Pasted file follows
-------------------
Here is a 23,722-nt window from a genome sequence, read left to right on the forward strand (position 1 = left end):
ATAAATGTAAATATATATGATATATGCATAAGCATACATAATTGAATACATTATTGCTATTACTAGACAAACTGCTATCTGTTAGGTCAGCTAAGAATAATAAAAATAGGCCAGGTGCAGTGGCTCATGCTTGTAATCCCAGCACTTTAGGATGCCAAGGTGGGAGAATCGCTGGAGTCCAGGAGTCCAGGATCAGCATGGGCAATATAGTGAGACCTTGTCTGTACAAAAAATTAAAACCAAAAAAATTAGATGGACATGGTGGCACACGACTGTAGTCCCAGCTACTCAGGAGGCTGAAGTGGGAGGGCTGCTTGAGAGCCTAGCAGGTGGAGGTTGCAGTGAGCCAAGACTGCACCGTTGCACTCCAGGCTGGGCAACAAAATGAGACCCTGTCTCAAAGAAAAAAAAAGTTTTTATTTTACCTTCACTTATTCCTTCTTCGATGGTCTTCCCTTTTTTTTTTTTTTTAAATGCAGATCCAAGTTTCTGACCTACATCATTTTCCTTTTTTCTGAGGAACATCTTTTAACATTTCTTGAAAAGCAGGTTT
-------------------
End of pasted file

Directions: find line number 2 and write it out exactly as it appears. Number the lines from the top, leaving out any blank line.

ATAAATGTAAATATATATGATATATGCATAAGCATACATAATTGAATACATTATTGCTATTACTAGACAAACTGCTATCTGTTAGGTCAGCTAAGAATAATAAAAATAGGCCAGGTGCAGTGGCTCATGCTTGTAATCCCAGCACTTTAGGATGCCAAGGTGGGAGAATCGCTGGAGTCCAGGAGTCCAGGATCAGCATGGGCAATATAGTGAGACCTTGTCTGTACAAAAAATTAAAACCAAAAAAATTAGATGGACATGGTGGCACACGACTGTAGTCCCAGCTACTCAGGAGGCTGAAGTGGGAGGGCTGCTTGAGAGCCTAGCAGGTGGAGGTTGCAGTGAGCCAAGACTGCACCGTTGCACTCCAGGCTGGGCAACAAAATGAGACCCTGTCTCAAAGAAAAAAAAAGTTTTTATTTTACCTTCACTTATTCCTTCTTCGATGGTCTTCCCTTTTTTTTTTTTTTTAAATGCAGATCCAAGTTTCTGACCTACATCATTTTCCTTTTTTCTGAGGAACATCTTTTAACATTTCTTGAAAAGCAGGTTT